There was some stiff competition, but these books prevailed. Here are my top 5 books of 2013!
5. City of Thieves, by David Benioff
I love when a novel can entertain me and teach me something new. In the case of City of Thieves, I learned about the Soviet Union during World War II, specifically the siege of Leningrad. Lev is a young man of Leningrad arrested for looting. Instead of receiving the usual punishment, he and an army deserter are sent on an unlikely mission to find eggs for a wedding cake. This book is both highly amusing and rather devastating, so it makes sense that the author is also an executive producer on Game of Thrones.
4. MaddAddam, by Margaret Atwood
My love for Margaret Atwood’s MaddAddam trilogy is well-documented on the blog, from Oryx and Crake to The Year of the Flood. The final installment came out this fall, and I was not disappointed. The book satisfactorily brings together characters from the first two novels with typical Atwood flair for precise details. As if that wasn’t enough, MaddAddam also explores the history of Zeb, perhaps the most enigmatic character from The Year of the Flood. His story brings the reader to exciting new corners of this frighteningly familiar future.
3. Eleanor and Park, by Rainbow Rowell
Meeting Rainbow Rowell was one of the highlights of my year. It was the culmination of a lot of fangirling on my part, and it all started with Eleanor and Park. One thing that I enjoy about young adult authors, and Rainbow Rowell in particular, is that they don’t shy away from sentiment. Maybe they feel free to do this because their teenage readers are often highly emotional beings. Whatever the reason, Eleanor and Park will let you relive the agony and ecstasy of first love in the most delicious fashion.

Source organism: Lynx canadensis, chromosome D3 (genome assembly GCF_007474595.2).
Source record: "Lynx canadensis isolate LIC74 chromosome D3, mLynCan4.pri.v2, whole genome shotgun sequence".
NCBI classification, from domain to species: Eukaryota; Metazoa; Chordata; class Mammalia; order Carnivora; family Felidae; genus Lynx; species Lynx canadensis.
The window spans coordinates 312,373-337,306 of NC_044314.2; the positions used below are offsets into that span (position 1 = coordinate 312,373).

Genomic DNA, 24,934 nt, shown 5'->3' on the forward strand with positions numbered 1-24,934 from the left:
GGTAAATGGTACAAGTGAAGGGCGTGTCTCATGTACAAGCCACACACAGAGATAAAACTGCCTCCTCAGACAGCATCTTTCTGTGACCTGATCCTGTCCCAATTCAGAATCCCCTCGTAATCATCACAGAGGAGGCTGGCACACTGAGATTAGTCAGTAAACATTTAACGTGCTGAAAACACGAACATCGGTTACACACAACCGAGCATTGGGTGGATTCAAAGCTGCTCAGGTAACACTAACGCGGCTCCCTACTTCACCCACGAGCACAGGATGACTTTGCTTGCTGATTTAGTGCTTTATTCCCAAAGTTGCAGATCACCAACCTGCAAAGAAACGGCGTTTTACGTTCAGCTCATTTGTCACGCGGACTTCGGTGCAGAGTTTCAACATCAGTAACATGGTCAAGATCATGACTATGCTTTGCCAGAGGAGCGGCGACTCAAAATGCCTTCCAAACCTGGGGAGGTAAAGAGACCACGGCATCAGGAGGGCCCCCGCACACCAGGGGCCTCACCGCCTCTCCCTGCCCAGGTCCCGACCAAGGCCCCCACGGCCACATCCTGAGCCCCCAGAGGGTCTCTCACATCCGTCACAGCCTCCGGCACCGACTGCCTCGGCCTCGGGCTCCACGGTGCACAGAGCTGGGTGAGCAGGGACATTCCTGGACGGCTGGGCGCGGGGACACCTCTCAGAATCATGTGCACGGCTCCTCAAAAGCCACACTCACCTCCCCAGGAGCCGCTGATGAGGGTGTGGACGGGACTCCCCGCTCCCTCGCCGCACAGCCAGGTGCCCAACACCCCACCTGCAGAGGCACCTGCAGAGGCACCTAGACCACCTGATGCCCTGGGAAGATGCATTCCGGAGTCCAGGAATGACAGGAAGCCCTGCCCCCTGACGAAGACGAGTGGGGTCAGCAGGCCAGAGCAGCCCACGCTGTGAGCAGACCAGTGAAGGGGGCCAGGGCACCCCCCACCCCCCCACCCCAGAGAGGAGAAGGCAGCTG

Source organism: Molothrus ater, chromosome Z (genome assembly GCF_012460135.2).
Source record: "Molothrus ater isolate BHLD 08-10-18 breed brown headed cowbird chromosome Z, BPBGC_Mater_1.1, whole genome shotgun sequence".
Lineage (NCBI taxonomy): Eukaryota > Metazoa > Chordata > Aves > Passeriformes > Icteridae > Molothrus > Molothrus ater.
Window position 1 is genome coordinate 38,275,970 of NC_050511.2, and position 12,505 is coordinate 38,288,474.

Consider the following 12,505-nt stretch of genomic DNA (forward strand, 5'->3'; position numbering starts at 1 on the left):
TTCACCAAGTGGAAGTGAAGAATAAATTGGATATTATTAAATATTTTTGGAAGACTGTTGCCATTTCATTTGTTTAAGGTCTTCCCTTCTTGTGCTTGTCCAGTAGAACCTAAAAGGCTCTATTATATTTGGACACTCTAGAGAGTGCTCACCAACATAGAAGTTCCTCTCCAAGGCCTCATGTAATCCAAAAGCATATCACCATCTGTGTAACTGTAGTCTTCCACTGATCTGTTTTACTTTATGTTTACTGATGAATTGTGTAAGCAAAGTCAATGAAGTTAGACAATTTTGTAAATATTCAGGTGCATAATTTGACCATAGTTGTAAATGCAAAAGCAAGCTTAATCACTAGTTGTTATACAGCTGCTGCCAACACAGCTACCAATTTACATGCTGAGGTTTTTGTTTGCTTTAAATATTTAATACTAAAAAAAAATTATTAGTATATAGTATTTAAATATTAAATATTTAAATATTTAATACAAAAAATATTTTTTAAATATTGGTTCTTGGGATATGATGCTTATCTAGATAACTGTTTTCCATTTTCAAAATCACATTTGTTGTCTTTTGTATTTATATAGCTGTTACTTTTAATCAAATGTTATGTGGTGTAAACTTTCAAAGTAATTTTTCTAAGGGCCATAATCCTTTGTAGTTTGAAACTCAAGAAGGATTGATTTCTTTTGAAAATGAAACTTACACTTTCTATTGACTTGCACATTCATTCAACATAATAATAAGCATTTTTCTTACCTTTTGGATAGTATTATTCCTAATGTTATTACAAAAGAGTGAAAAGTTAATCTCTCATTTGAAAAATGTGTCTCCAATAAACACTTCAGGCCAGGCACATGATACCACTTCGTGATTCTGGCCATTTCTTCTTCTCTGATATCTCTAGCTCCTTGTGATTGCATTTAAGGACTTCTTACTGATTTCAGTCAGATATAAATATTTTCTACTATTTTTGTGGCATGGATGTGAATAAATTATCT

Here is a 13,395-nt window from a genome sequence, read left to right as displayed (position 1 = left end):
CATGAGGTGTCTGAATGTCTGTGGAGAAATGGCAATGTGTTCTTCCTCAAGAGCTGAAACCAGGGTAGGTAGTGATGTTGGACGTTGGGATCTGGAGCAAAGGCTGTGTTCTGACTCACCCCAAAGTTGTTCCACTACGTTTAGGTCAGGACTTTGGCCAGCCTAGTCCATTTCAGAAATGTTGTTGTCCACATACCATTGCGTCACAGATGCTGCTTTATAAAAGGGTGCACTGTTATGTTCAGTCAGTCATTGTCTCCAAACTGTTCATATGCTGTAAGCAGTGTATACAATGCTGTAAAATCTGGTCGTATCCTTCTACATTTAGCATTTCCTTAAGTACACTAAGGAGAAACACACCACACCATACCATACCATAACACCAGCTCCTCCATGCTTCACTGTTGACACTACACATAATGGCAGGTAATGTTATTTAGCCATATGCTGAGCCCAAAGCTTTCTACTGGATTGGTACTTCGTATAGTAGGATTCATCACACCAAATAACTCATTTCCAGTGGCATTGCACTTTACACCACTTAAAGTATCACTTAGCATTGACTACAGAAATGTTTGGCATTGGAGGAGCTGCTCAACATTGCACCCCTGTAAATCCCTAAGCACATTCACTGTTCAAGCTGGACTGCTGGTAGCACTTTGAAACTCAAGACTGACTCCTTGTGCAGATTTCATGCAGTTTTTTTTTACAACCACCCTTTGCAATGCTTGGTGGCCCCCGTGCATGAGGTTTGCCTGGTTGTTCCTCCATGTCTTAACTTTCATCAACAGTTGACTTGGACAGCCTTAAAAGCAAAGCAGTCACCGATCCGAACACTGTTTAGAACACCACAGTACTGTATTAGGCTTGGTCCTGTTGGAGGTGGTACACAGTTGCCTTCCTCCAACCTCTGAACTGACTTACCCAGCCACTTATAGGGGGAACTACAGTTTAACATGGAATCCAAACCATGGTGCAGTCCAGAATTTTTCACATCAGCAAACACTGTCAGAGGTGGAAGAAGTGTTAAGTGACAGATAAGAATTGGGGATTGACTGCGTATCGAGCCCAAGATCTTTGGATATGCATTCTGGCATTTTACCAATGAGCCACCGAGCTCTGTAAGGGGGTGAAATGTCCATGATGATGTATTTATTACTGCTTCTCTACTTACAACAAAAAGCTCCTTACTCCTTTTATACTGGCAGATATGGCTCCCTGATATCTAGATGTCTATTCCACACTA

2. The Giver, by Lois Lowry
I can’t believe that I didn’t read The Giver until this year. Several book-loving friends have reprimanded me for it. Once I had the book in hand, I read most of it in one night, which is something I rarely do. It’s a children’s book that raises some very mature questions. What is the role of pain, both physical and emotional, in human life? And if painful memories were removed, what would be the cost? Lowry examines these questions through simple yet powerful prose. This book deserves its status as a classic.
1. Fangirl, by Rainbow Rowell
Fangirl is the obvious choice for number one, but it’s also the honest choice. No other book made me cringe so much for its characters and rejoice in their triumphs. You know how teenagers in movies or TV always seem completely unreal? (In part because they’re usually played by twentysomethings, but also in their behavior.) That is never a problem in Rainbow Rowell’s books. Her characters feel so real that you want them to be your friends, or maybe feel like they already are. (If you want even more thoughts on Fangirl, the link is here.)
I look forward to another great year of reading in 2014!